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A Heart Stirred to Compassion

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Text: Nehemiah 1:1-11


            Do you see the walking wounded?  Do you hear the cry in the late night of the one desperate for help?  They are all around us…perhaps as close as the bedroom down the hall in our own home…or the desk next to us at work.  The barrier that keeps us from seeing or hearing them is that we are often desensitized to their needs because global media technology pours a constant stream of images of the destitute into our home from neighborhoods in our own town to countries 12 time zones away.  We see so many needs that we insulate ourselves from the hurts of those walking right next to us.  Our culture emphasizes comfort and success; therefore it’s easy to become self-focused.

            But a quick glance through the pages of the Bible reveals Moses seeing the suffering of his own people and felt compelled to intervene.  David heard the taunts of a giant against the people of the Most High God and was stirred to action.  Esther was informed of a plot to exterminate her own people and took a huge risk.  And Nehemiah heard a report about the condition of Jerusalem…the site of temple where God made covenants with his people, and it broke his heart and drove him to prayer and action.

            Each of these compassionate people saw a huge need and it moved them into action.  They saw that what was happening was not right and they couldn’t be content to do nothing.  It’s time for another page to be written about our story…the story of God stirring our heart with compassion for someone overwhelmed with desperation.  It won’t take much to stand out in a world that touts, “It’s not my problem.”  It all starts with a heart that can’t live with that attitude…a heart God puts within you to act with compassion.  Read Text.

1.       What peer have you witnessed that was moved to compassion by God to reach out to a big need?  Did it result in an inspiration for you to do something?
Insight: Inspiration is stirred most often from witnessing someone else or hearing a direct message from God.  Your act of faith can be used by God to be a catalyst to inspire others.  Ps. 69:9-10

2.       Nehemiah’s heart of compassion to do something about the walls of Jerusalem was in response to a need bigger than he could accomplish…yet it became the catalyst to stir many others who did complete the task.  How are those “one in a thousand” different than all the rest?  (They didn’t close their heart to the stirring of God’s finger in their heart; they had faith in a great God that could accomplish the task.  For Nehemiah, his prayer was birthed out of mourning, praying and fasting.)  Neh. 1:4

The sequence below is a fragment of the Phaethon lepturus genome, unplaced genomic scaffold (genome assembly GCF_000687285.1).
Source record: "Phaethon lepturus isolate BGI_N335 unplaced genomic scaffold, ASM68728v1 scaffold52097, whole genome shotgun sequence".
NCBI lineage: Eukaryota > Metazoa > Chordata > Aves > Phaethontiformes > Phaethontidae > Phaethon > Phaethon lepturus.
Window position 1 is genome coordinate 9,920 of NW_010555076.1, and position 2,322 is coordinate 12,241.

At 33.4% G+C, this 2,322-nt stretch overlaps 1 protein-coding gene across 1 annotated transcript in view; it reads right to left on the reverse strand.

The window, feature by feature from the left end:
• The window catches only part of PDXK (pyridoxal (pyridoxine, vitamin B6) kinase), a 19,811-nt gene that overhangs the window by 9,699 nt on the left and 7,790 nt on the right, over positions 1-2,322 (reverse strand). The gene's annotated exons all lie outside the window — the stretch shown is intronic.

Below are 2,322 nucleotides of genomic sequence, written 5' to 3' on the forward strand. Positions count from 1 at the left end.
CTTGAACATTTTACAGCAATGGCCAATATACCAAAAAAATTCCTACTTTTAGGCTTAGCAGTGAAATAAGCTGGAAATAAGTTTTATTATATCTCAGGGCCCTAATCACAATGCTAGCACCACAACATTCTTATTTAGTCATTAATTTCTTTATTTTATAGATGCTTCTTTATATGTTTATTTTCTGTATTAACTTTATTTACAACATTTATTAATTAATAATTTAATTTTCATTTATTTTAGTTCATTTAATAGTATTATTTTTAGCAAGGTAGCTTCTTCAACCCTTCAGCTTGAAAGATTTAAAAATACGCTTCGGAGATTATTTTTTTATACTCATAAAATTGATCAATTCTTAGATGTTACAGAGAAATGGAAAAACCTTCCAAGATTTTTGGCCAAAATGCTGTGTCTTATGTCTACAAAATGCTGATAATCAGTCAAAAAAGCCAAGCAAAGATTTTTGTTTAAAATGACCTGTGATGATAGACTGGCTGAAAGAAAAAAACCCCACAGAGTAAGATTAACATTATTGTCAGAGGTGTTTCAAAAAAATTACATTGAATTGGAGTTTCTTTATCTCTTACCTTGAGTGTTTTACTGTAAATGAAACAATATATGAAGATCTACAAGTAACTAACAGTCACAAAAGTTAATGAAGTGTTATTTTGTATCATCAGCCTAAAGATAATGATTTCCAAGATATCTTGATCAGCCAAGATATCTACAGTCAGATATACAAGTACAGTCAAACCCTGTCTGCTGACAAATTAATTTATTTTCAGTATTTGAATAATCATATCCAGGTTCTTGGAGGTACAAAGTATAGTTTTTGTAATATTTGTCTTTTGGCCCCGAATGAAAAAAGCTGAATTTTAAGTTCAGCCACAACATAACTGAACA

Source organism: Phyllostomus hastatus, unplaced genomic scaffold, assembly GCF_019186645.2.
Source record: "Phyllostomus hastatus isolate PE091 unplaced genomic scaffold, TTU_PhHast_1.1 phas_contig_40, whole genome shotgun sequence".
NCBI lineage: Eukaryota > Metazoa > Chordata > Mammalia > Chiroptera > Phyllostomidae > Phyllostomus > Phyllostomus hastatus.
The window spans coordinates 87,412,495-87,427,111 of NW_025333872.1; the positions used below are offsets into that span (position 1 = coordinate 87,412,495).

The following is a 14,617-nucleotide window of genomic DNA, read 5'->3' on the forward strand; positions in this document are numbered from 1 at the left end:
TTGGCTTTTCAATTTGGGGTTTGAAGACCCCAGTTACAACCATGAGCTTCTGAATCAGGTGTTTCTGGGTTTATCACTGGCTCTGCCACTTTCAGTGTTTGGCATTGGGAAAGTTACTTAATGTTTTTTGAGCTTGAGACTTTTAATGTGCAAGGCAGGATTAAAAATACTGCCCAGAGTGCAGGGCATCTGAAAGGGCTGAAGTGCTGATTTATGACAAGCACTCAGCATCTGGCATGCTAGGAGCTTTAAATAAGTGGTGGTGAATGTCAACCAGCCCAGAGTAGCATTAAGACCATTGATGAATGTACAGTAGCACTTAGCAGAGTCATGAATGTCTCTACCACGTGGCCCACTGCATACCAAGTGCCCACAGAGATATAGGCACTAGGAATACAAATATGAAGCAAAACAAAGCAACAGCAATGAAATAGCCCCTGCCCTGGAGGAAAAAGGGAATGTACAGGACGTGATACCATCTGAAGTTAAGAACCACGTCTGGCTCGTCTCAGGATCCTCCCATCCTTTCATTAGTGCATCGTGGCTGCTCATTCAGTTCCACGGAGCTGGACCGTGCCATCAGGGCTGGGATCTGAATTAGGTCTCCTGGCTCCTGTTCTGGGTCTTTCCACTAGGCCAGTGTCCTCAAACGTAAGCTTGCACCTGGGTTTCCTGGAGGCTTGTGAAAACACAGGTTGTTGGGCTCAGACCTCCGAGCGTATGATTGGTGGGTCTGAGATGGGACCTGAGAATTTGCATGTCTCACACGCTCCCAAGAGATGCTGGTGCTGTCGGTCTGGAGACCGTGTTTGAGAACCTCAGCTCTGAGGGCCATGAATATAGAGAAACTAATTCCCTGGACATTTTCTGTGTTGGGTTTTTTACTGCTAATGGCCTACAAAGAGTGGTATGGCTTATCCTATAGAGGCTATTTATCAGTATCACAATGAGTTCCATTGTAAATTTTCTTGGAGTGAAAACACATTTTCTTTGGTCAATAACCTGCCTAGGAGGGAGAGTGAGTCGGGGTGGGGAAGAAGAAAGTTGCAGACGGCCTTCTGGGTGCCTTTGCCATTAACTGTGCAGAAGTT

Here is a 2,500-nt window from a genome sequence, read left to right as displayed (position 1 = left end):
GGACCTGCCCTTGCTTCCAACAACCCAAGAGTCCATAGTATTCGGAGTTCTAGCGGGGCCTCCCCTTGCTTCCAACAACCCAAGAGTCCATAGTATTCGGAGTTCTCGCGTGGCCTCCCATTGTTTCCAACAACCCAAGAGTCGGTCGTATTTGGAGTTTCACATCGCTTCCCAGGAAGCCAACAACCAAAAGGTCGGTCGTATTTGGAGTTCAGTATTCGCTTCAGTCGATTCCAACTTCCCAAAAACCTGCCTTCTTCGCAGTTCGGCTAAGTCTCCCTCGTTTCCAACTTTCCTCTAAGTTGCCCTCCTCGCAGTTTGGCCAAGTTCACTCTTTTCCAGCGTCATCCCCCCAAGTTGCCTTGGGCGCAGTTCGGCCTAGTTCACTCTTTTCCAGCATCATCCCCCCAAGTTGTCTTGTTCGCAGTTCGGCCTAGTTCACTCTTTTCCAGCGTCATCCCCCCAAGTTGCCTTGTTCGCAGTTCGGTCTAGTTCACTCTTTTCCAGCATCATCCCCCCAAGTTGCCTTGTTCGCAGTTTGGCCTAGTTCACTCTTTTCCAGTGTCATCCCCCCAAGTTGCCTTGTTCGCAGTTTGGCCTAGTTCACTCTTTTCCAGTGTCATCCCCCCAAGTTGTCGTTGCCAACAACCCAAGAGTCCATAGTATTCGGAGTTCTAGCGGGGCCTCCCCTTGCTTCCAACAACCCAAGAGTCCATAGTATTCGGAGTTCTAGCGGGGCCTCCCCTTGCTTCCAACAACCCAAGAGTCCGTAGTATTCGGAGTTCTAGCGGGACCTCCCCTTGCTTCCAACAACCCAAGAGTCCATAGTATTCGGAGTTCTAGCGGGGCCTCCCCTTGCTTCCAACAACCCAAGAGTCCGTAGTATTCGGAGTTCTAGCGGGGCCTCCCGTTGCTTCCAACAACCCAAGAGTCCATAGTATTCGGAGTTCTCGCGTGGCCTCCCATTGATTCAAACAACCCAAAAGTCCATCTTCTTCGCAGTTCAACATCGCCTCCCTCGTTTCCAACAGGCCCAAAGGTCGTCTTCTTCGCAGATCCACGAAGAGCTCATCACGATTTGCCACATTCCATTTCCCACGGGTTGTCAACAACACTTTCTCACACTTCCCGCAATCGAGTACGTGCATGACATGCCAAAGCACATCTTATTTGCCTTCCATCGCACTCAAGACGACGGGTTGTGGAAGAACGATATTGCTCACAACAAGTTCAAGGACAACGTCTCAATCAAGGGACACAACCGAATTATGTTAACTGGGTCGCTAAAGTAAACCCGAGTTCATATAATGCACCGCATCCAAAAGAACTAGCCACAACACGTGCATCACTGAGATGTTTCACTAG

3.       As we look at the Nehemiah story closer, we see that the heart of compassion begins with a restored view of God.  Neh. 1:5  (“The God of Heaven, the great and awesome God.”)  Where was Nehemiah when he prayed this prayer?  (In a foreign land among foreign gods.)       In times of great need, what percentage of people turn God into a self-help-genie?
Insight: A broken spirit knows how high and holy God is, and is filled with awe.  Nehemiah bowed low because he understood the greatness of the One he served.

4.       Do you ever find your view of God changing, depending upon circumstances?       What does it take to keep a consistent view of God when things get really tough?

5.       Before interceding for his people, Nehemiah (who was a godly man) felt compelled to confess the sins of the nation.  Why?  (When we get near to God, we realize we’re not doing nearly as well as we thought; sin becomes evident in the light.)  Neh. 1:6-7
Insight: We who come before God, come with mixed motives and self-centered plans; we are tainted with impurity.  Our own goodness (poor as it may be) is not going to impress God to act on our behalf.  On the other hand, a humble heart that confesses sin catches His eye and turns His heart to respond to our cry.  The goal isn’t to feel bad about ourselves.  We are significant in His eyes and He invites us to be a part of His plan.  Humble intercession just keeps us from thinking too highly of our role in it, and our need for grace.  Isa. 6:5

6.       Gold-mining the meaning of the word “lovingkindness” in Neh. 1:5checed – covenant keeping.
Insight: Great acts of compassion doesn’t depend upon our ability to step in and save the day…it depends upon God’s faithfulness to keep His covenant with lovingkindness.  Deut. 7:9

7.       What do verses 1:8-9 reveal about Nehemiah’s heart?  (It shows his commitment to fulfill God’s agenda rather than his own.)
Insight: Nehemiah appealed to God’s promises in the covenant He had made with Israel long ago.  This request is filled with references to God’s plan, God’s agenda, God’s power, and the reputation of God’s name.

8.       According to later references in the book, Nehemiah prayed with a broken spirit for 4 months before God began to use him as a part of the solution.  What encouragement do you have for those who pray in desperation for long periods before God provides?  (NEVER forget His track record of the past of faithfulness to act in wisdom.)
Insight: Ever once in a while God acts speedily, but quite frequently He watches to see if we care deeply enough to really seek His voice.  God works through broken spirits.  God must work in us before He can work through us.  Compassion drives us into deep prayer…and it is there that He stirs us into action in His power.


            What is God saying to you through this study to stand in the gap for the walking wounded?  Ask Him for a heart of compassion and bold faith that will invite His power and purposes into your life.

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